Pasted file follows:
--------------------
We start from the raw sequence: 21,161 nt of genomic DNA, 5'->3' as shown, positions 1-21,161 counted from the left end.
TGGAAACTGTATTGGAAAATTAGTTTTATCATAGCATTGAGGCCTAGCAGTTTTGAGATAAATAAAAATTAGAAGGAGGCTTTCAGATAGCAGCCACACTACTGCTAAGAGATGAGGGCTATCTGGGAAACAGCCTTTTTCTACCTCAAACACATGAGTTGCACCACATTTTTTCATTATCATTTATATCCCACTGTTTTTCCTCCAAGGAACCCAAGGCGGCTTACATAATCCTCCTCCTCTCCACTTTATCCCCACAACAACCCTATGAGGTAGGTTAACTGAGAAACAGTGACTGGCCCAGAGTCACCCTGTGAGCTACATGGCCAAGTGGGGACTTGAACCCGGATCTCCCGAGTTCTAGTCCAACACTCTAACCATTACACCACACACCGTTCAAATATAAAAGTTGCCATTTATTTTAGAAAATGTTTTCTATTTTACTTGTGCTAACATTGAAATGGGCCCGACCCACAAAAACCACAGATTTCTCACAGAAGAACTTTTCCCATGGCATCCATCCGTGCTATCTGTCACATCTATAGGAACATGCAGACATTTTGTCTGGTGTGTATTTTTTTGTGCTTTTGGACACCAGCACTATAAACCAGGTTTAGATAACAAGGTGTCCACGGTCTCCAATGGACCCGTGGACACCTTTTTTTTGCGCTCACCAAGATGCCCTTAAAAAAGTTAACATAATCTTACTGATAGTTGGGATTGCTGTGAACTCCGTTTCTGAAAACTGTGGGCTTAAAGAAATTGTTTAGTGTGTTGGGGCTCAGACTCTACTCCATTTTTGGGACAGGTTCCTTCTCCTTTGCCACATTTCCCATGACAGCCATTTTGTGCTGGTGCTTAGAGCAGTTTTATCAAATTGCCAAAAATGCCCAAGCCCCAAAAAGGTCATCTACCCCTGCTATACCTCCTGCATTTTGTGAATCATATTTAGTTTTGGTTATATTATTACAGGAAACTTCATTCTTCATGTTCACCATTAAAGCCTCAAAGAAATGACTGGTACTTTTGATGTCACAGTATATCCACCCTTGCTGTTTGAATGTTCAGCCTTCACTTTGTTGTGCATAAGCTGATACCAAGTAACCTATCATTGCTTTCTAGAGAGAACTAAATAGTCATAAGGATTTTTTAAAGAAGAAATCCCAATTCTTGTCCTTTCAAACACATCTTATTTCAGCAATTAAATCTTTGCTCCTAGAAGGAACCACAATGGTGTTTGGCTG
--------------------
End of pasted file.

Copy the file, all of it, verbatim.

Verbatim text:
We start from the raw sequence: 21,161 nt of genomic DNA, 5'->3' as shown, positions 1-21,161 counted from the left end.
TGGAAACTGTATTGGAAAATTAGTTTTATCATAGCATTGAGGCCTAGCAGTTTTGAGATAAATAAAAATTAGAAGGAGGCTTTCAGATAGCAGCCACACTACTGCTAAGAGATGAGGGCTATCTGGGAAACAGCCTTTTTCTACCTCAAACACATGAGTTGCACCACATTTTTTCATTATCATTTATATCCCACTGTTTTTCCTCCAAGGAACCCAAGGCGGCTTACATAATCCTCCTCCTCTCCACTTTATCCCCACAACAACCCTATGAGGTAGGTTAACTGAGAAACAGTGACTGGCCCAGAGTCACCCTGTGAGCTACATGGCCAAGTGGGGACTTGAACCCGGATCTCCCGAGTTCTAGTCCAACACTCTAACCATTACACCACACACCGTTCAAATATAAAAGTTGCCATTTATTTTAGAAAATGTTTTCTATTTTACTTGTGCTAACATTGAAATGGGCCCGACCCACAAAAACCACAGATTTCTCACAGAAGAACTTTTCCCATGGCATCCATCCGTGCTATCTGTCACATCTATAGGAACATGCAGACATTTTGTCTGGTGTGTATTTTTTTGTGCTTTTGGACACCAGCACTATAAACCAGGTTTAGATAACAAGGTGTCCACGGTCTCCAATGGACCCGTGGACACCTTTTTTTTGCGCTCACCAAGATGCCCTTAAAAAAGTTAACATAATCTTACTGATAGTTGGGATTGCTGTGAACTCCGTTTCTGAAAACTGTGGGCTTAAAGAAATTGTTTAGTGTGTTGGGGCTCAGACTCTACTCCATTTTTGGGACAGGTTCCTTCTCCTTTGCCACATTTCCCATGACAGCCATTTTGTGCTGGTGCTTAGAGCAGTTTTATCAAATTGCCAAAAATGCCCAAGCCCCAAAAAGGTCATCTACCCCTGCTATACCTCCTGCATTTTGTGAATCATATTTAGTTTTGGTTATATTATTACAGGAAACTTCATTCTTCATGTTCACCATTAAAGCCTCAAAGAAATGACTGGTACTTTTGATGTCACAGTATATCCACCCTTGCTGTTTGAATGTTCAGCCTTCACTTTGTTGTGCATAAGCTGATACCAAGTAACCTATCATTGCTTTCTAGAGAGAACTAAATAGTCATAAGGATTTTTTAAAGAAGAAATCCCAATTCTTGTCCTTTCAAACACATCTTATTTCAGCAATTAAATCTTTGCTCCTAGAAGGAACCACAATGGTGTTTGGCTG